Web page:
First, Joaquin was a tropical storm headed for the east coast, the National Hurricane Center reported Tuesday morning.
The NHC believed that tropical storm Joaquin was moving westward at 5 mph with wind speeds extending 70 miles from the storm’s center. The NHC warned that its wind speed predictions for Joaquin were conservative and that “the guidance suggests that Joaquin could become a hurricane in a few days.”
Then, Tuesday evening, the NHC confirmed that Joaquin strengthened and would become a Category One hurricane Wednesday.
The NHC is supporting their last prediction Wednesday morning, confirming that Joaquin has strengthened into the third hurricane of the 2015 Atlantic season. Now a Category 1 hurricane with winds up to 75 miles per hour, Joaquin is located 245 miles northeast of the central Bahamas.
The only other two hurricanes to have formed, Danny and Fred, both petered out while still far out at sea.
Experts disagree about when, and even if, Joaquin will make landfall on the Eastern Seaboard. As of 8 am Wednesday morning, the NHC predicts that Joaquin will hit the mid-Atlantic coast, including the major cities of Washington, D.C., Philadelphia, and New York, within the next three days.
If Joaquin continues building steam, the mid-Atlantic could face winds as strong as 100 mph and torrential rains.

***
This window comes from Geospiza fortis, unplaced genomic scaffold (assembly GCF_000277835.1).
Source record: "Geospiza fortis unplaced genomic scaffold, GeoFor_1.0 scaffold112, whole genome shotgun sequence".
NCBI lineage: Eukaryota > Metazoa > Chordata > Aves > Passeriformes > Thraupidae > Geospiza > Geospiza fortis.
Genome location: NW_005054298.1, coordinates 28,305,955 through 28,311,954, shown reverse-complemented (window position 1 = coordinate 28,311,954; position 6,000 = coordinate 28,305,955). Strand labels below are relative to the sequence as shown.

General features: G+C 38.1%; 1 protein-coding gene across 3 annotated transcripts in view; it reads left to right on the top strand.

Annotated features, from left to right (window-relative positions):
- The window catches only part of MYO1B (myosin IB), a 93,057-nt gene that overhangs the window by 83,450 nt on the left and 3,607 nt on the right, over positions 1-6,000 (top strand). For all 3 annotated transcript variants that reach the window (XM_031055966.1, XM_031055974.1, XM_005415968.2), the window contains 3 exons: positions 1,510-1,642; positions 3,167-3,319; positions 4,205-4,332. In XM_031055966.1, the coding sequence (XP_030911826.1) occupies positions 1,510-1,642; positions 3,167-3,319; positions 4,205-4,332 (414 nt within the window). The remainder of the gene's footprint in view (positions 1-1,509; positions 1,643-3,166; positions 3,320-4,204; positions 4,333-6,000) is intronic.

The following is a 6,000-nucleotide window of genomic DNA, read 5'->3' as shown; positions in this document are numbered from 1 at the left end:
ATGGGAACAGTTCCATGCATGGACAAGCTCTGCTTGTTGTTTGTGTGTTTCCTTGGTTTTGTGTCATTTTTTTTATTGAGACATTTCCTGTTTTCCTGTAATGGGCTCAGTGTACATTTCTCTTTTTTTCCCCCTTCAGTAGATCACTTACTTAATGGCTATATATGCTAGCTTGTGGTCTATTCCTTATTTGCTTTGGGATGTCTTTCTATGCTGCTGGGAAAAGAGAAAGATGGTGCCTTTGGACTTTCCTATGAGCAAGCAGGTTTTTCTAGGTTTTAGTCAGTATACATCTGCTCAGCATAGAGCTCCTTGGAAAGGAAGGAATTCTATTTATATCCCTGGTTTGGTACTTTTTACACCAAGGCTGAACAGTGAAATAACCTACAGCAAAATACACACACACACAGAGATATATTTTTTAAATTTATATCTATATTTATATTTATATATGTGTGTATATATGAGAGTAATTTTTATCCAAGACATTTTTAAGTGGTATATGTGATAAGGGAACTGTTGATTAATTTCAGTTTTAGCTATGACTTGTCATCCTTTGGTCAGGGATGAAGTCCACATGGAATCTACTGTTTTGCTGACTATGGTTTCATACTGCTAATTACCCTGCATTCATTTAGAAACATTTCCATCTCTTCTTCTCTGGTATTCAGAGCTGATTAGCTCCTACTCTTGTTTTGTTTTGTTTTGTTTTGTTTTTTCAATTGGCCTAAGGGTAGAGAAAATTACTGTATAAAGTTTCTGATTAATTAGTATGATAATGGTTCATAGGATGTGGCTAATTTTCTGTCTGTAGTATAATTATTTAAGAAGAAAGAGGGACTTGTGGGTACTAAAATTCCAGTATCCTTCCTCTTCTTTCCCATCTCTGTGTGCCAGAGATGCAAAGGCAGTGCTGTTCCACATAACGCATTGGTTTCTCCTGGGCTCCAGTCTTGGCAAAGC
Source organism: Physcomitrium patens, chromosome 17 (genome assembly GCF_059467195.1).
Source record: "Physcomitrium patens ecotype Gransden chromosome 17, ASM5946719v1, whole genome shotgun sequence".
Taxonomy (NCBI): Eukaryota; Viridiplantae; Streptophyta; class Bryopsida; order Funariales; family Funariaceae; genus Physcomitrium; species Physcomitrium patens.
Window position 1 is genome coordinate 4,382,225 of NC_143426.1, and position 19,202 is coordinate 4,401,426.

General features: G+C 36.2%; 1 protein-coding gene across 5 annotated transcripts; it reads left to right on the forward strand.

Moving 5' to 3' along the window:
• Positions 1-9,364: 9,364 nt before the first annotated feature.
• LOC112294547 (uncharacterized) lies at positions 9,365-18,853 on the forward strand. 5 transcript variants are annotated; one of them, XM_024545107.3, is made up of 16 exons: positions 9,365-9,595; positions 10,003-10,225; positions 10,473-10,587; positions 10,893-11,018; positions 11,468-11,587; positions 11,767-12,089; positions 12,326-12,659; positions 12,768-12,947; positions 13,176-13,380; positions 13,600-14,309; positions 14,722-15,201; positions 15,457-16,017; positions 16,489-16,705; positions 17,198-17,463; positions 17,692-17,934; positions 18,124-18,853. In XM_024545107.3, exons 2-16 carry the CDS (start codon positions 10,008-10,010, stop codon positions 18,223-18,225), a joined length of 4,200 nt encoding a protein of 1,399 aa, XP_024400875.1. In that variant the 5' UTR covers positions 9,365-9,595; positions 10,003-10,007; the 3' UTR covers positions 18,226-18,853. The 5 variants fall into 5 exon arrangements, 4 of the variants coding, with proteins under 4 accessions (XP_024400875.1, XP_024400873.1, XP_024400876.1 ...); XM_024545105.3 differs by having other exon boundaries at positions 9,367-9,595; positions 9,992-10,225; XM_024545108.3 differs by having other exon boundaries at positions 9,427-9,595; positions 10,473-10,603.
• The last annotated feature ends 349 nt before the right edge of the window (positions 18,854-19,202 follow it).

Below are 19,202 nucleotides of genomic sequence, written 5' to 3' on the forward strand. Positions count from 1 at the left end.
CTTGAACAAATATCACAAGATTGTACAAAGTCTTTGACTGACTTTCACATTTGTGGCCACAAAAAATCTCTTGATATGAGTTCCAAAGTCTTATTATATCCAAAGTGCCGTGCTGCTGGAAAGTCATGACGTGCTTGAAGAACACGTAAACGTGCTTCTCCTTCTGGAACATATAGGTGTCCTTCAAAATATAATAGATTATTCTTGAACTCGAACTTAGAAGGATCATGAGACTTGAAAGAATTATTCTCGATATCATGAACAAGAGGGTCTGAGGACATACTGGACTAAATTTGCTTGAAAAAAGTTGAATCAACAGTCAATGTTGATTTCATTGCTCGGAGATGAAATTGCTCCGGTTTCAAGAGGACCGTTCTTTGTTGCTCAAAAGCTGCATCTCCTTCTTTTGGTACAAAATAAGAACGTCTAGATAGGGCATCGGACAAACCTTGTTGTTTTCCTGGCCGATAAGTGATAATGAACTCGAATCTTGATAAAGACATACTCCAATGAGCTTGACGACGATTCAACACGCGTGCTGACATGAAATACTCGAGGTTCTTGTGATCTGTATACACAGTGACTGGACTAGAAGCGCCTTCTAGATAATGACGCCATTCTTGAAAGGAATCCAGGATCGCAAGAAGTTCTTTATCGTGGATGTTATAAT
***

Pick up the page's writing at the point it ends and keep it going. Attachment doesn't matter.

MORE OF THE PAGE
“It could be a significant situation,” Brian Fortier, senior meteorologist at The Weather Channel told NBC News. “Everyone along the Northeast coast, right up to New England, should keep a close eye on the forecasts."
But even before Joaquin arrives on the East Coast, an area between Maine and North Carolina was already set for a rainy forecast Tuesday night and moving into Wednesday. And heavy rainfall over New England over the next few days could increase Joaquin’s potential to cause flooding if it comes ashore, forecasters at Weather Underground have said.
Warm water could also help the storm intensify rapidly, and as Joaquin moves towards the Bahamas it “will be passing over ocean temperatures near 86 degrees Fahrenheit – the warmest seen there since record keeping began in 1880,” says meteorologists Jeff Masters and Bob Henson with Weather Underground.
This report contains material from Reuters.